If, after 28 months of waiting and the third request, I within a few hours receive “Reviewer # 1: Sorry that this review took so long. However, this paper does not contain any results of value”, I know that the referee read only the author's name and, possibly, the title of the article.
If I get the message "How about you try to establish a reputation for yourself on several less serious questions before claiming to solve * both * the Goldbach and Twin Prime problems?", Then I begin to think that the solution of these problems is reserved for the author of this message And he was promised to show “the Book". Is it ethical to give such advice?
If they write to me “Yes, I will not accept this work. ... From very general considerations, I believe that you have a mistake in your work. Formally, of course, I have to specify it, but I do not want to do it because of saving my own time”, I understand that they read the work, they did not find any mistakes and refuse, just in case.
Of course, the referee can save two hours of his time, and as a result, the author loses months, years, and sometimes, and all his life. Obviously, in order to recognize the results of my work, courage is needed. But, if “Reviewers' comments: ... I suggest rejecting it on grounds that it does not meet the standards of mathematical correctedness practiced by our journal”, I do not understand what is more important, form or content. I’ve always believed that the result is more important.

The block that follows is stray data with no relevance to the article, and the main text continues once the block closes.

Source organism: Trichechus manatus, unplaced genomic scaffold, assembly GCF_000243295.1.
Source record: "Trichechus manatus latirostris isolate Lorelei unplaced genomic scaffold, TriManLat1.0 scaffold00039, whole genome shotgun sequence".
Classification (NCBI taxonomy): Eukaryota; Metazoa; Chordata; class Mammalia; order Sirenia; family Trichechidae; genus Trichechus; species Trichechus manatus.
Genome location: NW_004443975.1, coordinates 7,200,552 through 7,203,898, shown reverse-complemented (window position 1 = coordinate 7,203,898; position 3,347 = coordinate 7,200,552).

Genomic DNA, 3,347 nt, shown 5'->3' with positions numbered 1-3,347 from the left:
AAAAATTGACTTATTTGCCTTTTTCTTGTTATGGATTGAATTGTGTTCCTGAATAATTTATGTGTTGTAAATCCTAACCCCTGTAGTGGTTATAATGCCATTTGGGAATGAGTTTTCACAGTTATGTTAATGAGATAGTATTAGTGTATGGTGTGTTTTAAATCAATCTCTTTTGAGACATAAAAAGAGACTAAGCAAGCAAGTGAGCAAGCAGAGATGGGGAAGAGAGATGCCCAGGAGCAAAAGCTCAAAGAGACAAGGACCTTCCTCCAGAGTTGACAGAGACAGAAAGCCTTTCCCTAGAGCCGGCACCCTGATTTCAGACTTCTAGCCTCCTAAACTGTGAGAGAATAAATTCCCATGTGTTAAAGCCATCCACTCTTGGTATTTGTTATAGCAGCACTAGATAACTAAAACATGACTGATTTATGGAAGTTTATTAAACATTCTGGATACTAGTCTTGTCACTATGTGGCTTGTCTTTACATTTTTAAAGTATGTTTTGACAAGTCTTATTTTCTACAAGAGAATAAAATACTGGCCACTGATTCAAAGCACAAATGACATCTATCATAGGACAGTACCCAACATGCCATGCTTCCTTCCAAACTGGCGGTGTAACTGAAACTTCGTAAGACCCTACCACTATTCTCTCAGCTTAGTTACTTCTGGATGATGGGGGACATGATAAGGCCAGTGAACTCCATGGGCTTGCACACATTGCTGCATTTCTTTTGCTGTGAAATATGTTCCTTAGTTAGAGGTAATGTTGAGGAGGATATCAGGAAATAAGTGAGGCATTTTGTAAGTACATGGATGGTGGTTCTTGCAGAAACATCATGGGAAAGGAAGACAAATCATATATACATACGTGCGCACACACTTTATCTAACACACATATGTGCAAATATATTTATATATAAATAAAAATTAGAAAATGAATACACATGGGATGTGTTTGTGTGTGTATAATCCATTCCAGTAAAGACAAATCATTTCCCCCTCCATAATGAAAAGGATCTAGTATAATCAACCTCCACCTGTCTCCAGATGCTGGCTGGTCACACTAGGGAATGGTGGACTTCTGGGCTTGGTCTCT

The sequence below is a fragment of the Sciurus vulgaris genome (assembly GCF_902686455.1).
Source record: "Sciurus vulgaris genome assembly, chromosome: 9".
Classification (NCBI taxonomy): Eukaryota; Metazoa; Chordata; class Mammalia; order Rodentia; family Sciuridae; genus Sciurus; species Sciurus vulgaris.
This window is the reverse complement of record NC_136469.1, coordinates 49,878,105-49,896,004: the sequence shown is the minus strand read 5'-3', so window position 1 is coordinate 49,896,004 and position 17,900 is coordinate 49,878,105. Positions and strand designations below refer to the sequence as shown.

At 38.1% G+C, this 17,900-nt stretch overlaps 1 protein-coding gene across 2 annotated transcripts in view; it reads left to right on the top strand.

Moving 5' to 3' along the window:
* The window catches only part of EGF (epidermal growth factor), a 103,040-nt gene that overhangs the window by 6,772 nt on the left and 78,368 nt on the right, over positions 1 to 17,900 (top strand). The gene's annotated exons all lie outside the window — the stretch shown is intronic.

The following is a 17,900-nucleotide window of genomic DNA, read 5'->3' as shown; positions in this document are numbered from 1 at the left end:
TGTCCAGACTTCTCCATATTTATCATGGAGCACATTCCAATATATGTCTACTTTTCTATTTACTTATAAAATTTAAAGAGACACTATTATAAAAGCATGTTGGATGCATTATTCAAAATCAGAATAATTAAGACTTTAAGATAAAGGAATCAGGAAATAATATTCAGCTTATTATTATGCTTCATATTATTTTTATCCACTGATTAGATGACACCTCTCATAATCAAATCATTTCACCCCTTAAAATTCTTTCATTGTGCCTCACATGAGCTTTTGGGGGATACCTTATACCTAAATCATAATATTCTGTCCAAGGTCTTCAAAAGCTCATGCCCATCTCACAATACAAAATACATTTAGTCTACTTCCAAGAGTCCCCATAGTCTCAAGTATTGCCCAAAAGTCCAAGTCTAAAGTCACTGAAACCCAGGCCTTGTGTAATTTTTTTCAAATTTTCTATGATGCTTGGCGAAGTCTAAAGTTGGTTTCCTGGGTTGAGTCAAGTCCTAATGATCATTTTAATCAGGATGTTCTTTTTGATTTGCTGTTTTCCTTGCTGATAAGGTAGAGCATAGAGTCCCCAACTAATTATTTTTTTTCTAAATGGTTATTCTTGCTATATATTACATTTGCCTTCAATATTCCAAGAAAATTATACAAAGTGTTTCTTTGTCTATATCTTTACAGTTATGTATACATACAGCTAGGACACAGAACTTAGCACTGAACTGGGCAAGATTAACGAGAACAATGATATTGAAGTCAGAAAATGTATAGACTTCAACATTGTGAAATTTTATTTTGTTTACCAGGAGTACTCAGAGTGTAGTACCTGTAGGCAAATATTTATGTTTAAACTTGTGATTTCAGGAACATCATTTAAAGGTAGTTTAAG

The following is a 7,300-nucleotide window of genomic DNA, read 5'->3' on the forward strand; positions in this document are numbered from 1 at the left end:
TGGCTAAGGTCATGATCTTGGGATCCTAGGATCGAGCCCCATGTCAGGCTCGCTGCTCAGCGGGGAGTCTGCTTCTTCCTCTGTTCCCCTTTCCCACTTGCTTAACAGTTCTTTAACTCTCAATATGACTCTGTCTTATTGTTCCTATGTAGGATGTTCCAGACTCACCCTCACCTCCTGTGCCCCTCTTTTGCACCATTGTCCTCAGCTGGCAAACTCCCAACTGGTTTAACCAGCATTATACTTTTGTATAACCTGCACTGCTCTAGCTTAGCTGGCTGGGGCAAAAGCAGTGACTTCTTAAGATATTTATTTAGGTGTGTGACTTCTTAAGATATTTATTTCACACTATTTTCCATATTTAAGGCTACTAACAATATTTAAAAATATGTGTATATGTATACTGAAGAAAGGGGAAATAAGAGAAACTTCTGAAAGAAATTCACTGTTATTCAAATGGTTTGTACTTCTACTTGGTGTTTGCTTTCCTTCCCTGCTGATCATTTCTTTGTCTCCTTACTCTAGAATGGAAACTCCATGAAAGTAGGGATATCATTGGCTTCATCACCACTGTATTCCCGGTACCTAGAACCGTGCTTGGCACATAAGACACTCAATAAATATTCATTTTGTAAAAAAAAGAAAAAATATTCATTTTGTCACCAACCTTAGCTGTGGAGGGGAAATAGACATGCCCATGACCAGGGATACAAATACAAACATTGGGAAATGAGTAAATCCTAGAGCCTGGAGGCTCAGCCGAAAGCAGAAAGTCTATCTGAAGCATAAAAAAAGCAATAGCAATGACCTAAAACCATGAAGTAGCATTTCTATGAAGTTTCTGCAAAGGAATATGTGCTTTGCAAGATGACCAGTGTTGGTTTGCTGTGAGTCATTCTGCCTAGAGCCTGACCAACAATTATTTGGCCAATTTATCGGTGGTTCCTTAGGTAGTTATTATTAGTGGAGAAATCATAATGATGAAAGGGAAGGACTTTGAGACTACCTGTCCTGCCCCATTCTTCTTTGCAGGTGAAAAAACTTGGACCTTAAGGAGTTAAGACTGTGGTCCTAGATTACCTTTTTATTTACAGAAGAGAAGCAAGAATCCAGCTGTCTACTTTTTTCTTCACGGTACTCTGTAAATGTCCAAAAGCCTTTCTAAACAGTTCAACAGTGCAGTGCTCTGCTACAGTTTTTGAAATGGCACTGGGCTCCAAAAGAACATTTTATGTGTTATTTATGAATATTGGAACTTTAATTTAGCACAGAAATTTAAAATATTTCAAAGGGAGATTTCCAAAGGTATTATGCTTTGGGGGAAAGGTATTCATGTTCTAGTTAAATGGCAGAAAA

Sometimes they refer to feelings (“the referees felt given the methods you are using, it is hard to imagine that the results you claim are valid”), or belief (“I'm sure that your "elementary evidence" of Goldbach and the twins have mistakes, many years of experience does not allow me to believe in them, but I also can not spend time searching for them”).
But I'm not interested in the feelings of referees who did not even get acquainted with the proposed method and, I did not ask anyone to take my word for it. I offer the proof.
This is only part of the disclaimer, but there is not a single review or indication of an error. Is it ethical for judges to make a conclusion about a job without reading it, but only on the basis of their feelings and assumptions about what is written in the article?
Is every referee a priori smarter than any author to such an extent that in several phrases pulled out of context, can determine where the author's thought can turn? Should not the referee read the article at least until the first error and point to it? And if the error is not found, recognize the work as correct. Otherwise, he should declare himself incompetent and ask the editor to transfer the article to another referee Really all mathematicians not only do not see, but also do not want to see beyond their nose?
How can the author get an honest, unbiased assessment of his work in this situation?